A best practice in any application making data calls is to push processing to the server and limit the amount of data that has to come back to the application.
I recently worked on a windows application that uses the Microsoft SharePoint Client Object Model to manipulate lists and their elements. I needed to filter the lists for processing in the application to just the document libraries that were not hidden, contained at least one item, and were not the “Site Assets” or “Style Library.”
Cleary a situation where filtering is desired. I found it easy to find examples for generating a list with one filter. For example:
var web = clientContext.Web; SP.ListCollection listcoll = web.Lists; ctx.Load(listcoll, lists => lists.Include(list => list.Title) .Where(list => list.BaseTemplate == 101)); ctx.ExecuteQuery();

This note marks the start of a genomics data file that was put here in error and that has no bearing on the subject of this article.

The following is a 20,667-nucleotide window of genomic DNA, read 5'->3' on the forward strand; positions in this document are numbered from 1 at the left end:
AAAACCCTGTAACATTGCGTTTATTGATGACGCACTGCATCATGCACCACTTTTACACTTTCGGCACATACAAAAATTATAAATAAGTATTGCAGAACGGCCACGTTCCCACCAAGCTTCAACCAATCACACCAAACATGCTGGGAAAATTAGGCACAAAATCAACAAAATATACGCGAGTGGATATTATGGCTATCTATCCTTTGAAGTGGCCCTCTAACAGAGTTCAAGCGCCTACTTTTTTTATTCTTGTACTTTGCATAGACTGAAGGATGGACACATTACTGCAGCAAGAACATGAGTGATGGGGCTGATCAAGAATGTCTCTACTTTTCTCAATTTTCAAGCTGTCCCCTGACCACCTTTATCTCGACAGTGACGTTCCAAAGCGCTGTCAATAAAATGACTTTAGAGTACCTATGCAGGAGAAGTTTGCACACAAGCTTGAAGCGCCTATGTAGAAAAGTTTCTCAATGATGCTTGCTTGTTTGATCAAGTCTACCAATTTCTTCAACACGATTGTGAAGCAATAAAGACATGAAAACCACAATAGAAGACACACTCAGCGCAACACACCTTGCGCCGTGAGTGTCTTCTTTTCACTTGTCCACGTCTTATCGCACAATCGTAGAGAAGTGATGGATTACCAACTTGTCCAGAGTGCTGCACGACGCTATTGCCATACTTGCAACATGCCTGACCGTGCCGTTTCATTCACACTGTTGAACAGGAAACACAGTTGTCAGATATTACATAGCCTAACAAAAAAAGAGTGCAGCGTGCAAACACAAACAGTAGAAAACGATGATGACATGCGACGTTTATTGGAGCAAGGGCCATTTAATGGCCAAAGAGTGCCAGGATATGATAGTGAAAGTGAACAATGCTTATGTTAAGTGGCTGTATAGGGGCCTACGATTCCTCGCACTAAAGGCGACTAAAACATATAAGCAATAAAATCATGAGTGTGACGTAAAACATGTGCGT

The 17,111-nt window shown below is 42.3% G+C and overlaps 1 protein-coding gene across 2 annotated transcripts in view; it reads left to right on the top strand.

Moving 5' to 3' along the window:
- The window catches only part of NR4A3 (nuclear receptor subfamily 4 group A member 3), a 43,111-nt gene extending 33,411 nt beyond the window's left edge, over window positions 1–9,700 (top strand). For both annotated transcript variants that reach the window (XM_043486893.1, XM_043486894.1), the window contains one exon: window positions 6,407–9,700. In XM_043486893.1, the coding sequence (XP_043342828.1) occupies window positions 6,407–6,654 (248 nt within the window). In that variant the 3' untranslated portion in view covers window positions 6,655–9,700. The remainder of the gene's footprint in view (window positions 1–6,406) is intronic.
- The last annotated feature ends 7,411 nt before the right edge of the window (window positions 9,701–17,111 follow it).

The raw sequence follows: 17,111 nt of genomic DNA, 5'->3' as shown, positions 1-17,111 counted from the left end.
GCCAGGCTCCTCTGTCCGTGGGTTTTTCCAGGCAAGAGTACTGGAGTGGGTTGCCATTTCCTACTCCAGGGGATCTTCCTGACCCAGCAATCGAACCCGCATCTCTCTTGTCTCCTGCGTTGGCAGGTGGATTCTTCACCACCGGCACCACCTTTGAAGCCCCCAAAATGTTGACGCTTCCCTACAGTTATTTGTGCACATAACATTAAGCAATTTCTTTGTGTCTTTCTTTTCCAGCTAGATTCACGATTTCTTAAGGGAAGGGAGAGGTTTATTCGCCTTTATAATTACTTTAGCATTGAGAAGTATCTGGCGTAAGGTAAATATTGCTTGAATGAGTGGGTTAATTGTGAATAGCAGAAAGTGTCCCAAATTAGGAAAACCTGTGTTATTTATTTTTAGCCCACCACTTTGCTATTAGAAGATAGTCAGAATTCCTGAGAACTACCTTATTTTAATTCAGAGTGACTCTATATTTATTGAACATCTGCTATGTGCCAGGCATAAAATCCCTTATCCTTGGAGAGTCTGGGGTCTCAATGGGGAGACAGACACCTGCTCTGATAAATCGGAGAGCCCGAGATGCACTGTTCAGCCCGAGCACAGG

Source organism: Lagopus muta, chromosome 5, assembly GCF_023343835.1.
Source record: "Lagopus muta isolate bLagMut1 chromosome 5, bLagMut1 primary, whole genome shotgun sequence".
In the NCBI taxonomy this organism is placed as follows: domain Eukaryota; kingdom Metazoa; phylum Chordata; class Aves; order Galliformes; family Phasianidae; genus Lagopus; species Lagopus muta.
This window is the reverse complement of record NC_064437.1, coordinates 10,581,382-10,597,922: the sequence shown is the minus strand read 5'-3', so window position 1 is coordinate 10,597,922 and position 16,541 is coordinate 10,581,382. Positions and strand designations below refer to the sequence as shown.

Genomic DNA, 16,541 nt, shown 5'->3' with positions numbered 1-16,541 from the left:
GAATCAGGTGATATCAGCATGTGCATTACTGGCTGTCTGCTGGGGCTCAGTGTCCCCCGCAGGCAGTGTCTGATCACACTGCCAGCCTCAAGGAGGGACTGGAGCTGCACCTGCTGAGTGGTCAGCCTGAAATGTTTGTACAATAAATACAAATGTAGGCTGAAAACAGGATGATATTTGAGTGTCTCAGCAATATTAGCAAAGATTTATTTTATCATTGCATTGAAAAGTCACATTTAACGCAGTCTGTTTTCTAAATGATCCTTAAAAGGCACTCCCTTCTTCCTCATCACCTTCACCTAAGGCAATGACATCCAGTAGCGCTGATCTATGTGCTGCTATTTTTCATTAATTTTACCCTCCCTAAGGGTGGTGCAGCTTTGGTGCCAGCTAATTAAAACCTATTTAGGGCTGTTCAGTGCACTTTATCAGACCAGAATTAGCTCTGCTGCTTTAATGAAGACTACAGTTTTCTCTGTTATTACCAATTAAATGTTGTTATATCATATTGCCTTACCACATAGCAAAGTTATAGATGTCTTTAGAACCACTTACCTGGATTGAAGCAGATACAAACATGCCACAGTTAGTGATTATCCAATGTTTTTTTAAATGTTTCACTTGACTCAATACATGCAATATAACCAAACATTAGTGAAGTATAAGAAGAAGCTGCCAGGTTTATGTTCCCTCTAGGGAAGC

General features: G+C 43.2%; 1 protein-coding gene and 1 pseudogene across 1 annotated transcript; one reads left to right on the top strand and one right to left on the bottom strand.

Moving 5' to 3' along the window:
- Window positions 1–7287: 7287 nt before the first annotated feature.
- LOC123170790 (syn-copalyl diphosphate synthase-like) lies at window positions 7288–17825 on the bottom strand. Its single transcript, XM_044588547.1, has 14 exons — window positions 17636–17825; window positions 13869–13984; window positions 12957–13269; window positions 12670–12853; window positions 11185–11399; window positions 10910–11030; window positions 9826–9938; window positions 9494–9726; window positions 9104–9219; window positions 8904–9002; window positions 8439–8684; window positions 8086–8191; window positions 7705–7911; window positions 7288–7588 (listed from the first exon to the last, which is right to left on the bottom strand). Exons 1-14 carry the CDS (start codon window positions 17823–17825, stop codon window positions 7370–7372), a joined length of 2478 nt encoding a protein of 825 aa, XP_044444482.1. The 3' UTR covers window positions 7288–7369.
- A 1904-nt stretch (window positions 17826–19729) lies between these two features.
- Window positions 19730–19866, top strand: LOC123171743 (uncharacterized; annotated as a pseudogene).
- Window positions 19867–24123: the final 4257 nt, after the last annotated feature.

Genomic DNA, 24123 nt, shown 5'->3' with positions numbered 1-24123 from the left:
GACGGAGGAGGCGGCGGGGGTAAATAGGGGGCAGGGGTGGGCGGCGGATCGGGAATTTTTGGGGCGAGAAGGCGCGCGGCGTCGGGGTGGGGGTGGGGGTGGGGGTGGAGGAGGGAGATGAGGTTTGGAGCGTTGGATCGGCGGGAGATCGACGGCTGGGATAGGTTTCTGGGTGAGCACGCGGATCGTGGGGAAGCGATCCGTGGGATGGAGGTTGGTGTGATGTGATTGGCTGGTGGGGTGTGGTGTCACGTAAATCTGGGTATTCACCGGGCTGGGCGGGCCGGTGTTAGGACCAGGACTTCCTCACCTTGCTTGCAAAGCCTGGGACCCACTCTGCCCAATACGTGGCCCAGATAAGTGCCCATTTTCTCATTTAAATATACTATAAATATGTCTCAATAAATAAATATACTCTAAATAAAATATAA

However, examples on implementing multiple filters such as I needed proved much more challenging. I finally found an example where the implementation used many “.Where” clauses which led to the following attempt.
... ctx.Load(listcoll, lists => lists.Include(list => list.Title) .Where(list => list.BaseTemplate == 101) .Where(list => list.ItemCount > 0) .Where(list => list.Title != "Site Assets") .Where(list => list.Title != "Style Library") .Where(list => list.Hidden == false));
Unfortunately this would not even compile in Visual Studio 2010.
I decided to try implementing a more common syntax used in ‘if’ statements – using ‘&&’ to combine multiple conditions but within one .Where.
ctx.Load(listcoll, lists => lists.Include(list => list.Title, list => list.ItemCount) .Where(list => list.BaseTemplate == 101 && list.ItemCount > 0 && list.Title != "Site Assets" && list.Title != "Style Library" && list.Hidden == false));
YES – Success! Finally, listcoll finally had the libraries I needed.